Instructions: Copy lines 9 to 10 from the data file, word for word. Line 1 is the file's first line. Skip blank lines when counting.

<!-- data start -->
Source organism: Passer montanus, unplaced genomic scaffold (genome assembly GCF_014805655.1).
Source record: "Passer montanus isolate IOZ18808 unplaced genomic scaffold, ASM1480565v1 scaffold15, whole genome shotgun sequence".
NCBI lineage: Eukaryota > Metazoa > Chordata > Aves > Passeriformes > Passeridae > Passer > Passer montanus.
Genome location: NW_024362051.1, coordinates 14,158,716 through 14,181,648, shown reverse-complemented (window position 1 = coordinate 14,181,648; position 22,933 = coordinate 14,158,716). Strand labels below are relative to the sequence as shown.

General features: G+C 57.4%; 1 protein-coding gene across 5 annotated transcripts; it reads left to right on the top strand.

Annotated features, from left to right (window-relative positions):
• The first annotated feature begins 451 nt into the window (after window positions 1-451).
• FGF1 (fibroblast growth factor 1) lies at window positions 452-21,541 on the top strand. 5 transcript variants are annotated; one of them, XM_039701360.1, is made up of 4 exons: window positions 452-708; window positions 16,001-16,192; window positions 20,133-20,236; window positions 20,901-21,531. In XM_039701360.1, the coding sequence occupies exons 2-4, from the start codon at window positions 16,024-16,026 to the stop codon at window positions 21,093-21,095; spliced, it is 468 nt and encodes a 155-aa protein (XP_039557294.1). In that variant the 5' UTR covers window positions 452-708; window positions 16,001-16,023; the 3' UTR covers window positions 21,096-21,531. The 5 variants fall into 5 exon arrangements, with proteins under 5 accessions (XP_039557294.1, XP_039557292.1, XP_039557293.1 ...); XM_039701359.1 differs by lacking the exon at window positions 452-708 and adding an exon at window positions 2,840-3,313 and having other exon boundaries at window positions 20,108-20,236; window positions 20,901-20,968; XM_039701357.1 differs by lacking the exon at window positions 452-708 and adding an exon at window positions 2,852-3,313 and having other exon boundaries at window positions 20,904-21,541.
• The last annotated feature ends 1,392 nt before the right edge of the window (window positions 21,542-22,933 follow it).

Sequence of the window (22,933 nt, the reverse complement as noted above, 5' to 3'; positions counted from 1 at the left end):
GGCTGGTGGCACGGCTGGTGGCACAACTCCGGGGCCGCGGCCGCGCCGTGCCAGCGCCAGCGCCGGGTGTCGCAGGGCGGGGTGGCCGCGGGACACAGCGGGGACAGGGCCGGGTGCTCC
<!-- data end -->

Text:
• The last annotated feature ends 1,392 nt before the right edge of the window (window positions 21,542-22,933 follow it).

Sequence of the window (22,933 nt, the reverse complement as noted above, 5' to 3'; positions counted from 1 at the left end):